Okay, that's 45 minutes of my life that I won't get back, better go find some birds. I walked around the various ponds and dikes then checked the south willow grove. Even though I didn't see the Groove-billed Ani, I didn't really expend any serious effort to find the bird so it may well still be around.
I had a fairly good return on raptors with the usual NORTHERN HARRIERS & RED-TAILED HAWKS being the most numerous. I saw singletons of COOPER'S and SHARP-SHINNED HAWKS both with prey, a perched FERRUGINOUS HAWK, a perched MERLIN (in the yard of the HQ house) and a soaring GOLDEN EAGLE. Later (on Lee Road), I saw what may have been the same eagle perched.
I was interested to see a Ferruginous Hawk on the same pole as last week. The recent land use changes on Coffman Road may be attracting the bird, or it may be working the fields at the corner of Lee and Central.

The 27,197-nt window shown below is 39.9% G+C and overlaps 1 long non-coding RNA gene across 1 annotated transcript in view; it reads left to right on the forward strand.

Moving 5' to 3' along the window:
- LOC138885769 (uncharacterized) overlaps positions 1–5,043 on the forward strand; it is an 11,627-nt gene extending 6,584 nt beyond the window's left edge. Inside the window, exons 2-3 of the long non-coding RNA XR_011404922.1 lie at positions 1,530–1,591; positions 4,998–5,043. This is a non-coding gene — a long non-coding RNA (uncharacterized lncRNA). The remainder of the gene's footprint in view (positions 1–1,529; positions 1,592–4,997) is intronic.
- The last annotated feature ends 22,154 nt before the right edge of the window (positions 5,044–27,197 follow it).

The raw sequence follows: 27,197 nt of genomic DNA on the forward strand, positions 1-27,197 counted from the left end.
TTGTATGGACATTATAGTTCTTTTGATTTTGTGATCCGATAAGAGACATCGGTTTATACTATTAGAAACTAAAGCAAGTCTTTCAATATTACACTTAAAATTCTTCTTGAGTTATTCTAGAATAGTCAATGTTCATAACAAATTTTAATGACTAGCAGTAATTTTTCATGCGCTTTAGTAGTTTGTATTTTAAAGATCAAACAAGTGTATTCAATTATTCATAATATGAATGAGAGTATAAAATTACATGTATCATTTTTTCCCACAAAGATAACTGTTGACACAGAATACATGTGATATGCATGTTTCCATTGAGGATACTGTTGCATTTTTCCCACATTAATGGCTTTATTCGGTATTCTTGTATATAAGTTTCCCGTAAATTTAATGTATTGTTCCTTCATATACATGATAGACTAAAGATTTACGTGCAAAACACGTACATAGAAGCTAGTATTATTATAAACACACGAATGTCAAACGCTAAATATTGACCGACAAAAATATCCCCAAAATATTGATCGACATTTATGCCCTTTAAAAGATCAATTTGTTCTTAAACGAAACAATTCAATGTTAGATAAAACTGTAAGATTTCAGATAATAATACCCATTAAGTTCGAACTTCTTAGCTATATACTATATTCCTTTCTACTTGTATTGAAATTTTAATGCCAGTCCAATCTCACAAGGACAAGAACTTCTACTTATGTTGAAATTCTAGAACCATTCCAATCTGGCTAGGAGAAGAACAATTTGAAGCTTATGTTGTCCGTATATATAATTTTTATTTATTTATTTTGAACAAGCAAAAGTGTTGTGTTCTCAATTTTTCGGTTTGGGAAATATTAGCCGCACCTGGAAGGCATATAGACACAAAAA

I saw very few Shorebirds -- a couple of KILLDEERS, (5) LONG-BILLED DOWITCHERS and a distant flock of LEAST SANDPIPERS. Ducks were plentiful; I saw 11 species with SHOVELER and GREEN-WINGED TEAL being most common.
In the willow grove, a very openly roosting GREAT HORNED OWL (that I wasn't able to find last week) could hardly be bothered to open its eyes. I found very little else there.
The best birds were probably (7)
RING-BILLED GULLS, (1) ROCK WREN (scarce here in winter) and (3) TREE SWALLOWS
which would be a better sighting tomorrow (I have one December record at this
location). Of course, a couple of bright male VERMILION FLYCATCHERS were a
welcome sight on a cold morning. Hell, they're a welcome sight anytime.
63 species recorded at Whitewater Draw Wildlife Area: